Cadmium linked to plaque development in older women

Cadmium linked to plaque development in older women
Cadmium levels in blood and urine are independently associated with the development of atherosclerotic plaques in older women, according to a study published online July 20 in the Journal of Internal Medicine.

(HealthDay) -- Cadmium levels in blood and urine are independently associated with the development of atherosclerotic plaques in older women, according to a study published online July 20 in the Journal of Internal Medicine.

Björn Fagerberg, M.D., Ph.D., from the Sahlgrenska University Hospital in Gothenburg, Sweden, and colleagues analyzed data from a screening-based cohort involving 599 64-year-old Caucasian women. Participants were stratified into groups with normal glucose tolerance, impaired glucose tolerance, and diabetes. Cadmium concentrations were measured in blood and urine at baseline, and ultrasound was performed to determine the prevalence and area of in the carotid arteries.

The researchers found that, at baseline, after adjustment for confounders, blood cadmium levels correlated with increased risk of plaque and a large plaque area. Blood cadmium levels correlated positively with plaque area at baseline for women who had never smoked. After adjustment for confounders, at follow-up, the occurrence of large plaques and the change in plaque area correlated with blood and creatinine-corrected urinary cadmium concentrations at baseline. Blood and urine cadmium levels provided additional information to established cardiovascular risk factors for predicting the progress of atherosclerosis.

"In conclusion, we have shown that cadmium exposure is an independent factor related to the development of atherosclerotic plaques both at baseline and at follow-up in a cohort of 64-year-old women with varying degrees of ," the authors write. "From a public health perspective, it is important to determine the role of cadmium exposure as a causal factor in cardiovascular disease."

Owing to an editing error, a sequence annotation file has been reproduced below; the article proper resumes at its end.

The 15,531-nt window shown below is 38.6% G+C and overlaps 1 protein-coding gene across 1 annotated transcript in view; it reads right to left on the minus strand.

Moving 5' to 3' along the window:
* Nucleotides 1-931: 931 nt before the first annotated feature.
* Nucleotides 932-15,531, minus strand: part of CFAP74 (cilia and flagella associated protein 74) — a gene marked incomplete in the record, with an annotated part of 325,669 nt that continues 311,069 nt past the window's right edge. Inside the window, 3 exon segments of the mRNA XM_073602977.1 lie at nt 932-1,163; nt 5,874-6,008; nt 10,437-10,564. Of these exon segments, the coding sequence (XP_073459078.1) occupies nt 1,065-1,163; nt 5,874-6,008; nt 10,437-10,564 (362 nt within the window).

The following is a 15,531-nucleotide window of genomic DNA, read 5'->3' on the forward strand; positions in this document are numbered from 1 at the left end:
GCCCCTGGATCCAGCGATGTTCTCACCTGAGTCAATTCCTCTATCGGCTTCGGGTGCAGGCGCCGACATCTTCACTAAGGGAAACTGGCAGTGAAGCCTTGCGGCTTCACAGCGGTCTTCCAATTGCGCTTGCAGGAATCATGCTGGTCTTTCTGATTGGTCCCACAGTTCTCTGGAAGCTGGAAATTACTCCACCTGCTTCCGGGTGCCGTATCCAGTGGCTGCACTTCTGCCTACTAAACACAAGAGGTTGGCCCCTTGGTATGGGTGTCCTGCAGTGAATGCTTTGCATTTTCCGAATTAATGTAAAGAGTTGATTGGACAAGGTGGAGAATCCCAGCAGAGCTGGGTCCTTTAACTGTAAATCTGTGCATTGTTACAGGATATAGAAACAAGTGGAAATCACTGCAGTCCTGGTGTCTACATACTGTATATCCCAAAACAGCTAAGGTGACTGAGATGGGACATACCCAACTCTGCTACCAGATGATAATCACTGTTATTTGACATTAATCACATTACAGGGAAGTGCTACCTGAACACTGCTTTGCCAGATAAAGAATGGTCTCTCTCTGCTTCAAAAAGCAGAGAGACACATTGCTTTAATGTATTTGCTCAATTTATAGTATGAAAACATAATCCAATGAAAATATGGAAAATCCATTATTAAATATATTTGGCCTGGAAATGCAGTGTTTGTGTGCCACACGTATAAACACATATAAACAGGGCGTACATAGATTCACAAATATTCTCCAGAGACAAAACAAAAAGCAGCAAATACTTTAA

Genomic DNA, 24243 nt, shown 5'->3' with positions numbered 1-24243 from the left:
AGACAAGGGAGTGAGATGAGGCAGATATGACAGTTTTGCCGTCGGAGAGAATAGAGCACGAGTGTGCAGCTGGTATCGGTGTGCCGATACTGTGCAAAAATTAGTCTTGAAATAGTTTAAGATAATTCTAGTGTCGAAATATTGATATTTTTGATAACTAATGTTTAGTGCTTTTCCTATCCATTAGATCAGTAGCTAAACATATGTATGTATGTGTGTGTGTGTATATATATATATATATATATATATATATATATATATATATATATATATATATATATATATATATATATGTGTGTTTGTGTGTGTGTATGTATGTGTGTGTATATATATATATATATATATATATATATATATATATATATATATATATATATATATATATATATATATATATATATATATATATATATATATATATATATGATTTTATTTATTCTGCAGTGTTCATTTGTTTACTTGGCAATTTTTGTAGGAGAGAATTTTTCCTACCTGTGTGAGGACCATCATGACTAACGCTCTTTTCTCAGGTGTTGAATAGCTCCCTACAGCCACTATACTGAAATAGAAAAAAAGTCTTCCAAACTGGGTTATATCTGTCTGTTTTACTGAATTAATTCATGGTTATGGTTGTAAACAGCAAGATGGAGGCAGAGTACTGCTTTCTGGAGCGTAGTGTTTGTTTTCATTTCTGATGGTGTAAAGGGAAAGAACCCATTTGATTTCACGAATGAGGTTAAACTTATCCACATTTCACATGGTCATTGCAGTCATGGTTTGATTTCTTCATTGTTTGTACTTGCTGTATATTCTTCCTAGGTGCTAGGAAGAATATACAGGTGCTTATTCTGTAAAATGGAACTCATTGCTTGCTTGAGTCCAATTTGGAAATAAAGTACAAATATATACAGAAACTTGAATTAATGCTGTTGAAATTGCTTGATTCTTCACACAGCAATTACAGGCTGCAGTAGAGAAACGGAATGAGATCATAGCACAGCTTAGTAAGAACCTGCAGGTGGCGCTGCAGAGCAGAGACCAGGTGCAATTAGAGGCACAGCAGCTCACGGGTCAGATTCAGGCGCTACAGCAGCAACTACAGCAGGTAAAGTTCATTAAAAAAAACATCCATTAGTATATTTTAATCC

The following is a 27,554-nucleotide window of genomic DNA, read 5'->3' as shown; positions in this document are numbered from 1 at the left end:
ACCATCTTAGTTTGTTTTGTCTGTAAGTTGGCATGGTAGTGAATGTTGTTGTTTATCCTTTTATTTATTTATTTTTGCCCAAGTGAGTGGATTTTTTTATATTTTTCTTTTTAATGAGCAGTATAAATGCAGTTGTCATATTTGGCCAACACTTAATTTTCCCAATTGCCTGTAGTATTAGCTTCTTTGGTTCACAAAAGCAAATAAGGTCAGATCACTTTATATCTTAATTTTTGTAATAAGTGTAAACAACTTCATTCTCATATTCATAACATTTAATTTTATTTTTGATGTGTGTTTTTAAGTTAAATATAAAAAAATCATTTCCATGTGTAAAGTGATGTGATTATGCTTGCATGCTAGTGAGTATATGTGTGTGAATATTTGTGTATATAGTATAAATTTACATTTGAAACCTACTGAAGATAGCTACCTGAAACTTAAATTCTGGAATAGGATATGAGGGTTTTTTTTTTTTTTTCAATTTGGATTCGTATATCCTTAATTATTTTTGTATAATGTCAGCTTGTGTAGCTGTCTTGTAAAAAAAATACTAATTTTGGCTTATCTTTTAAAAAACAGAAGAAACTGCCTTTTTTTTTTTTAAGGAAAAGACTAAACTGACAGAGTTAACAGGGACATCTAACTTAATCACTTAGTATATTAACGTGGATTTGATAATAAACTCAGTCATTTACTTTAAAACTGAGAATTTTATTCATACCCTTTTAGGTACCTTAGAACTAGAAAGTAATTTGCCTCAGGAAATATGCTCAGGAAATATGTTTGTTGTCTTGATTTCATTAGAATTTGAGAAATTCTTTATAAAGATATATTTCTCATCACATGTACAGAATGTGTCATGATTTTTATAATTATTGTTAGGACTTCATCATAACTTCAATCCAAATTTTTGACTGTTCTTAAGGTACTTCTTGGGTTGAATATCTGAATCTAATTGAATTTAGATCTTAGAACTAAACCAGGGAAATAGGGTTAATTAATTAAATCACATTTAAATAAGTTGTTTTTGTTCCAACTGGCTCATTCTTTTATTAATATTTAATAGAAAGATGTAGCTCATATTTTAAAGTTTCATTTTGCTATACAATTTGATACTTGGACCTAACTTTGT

The study was funded in part by AstraZeneca.

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Osiris1
not rated yet Jul 31, 2012
My wife who died in 2009 was a lifelong smoker, and she worked with ceramics. The paints/glazes used on ceramics that get fired in kilns all contain varying amounts of lead and cadmium and other heavy metals. Figuring in her bad health was atherosclerosis that I first heard was ascribed to smoking. Now this could also be a factor as well? I believe so!
Osiris1
1 / 5 (1) Aug 01, 2012
My wife who died in 2009 was a lifelong smoker, and she worked with ceramics. The paints/glazes used on ceramics that get fired in kilns all contain varying amounts of lead and cadmium and other heavy metals. Figuring in her bad health was atherosclerosis that I first heard was ascribed to smoking. Now this could also be a factor as well? I believe so!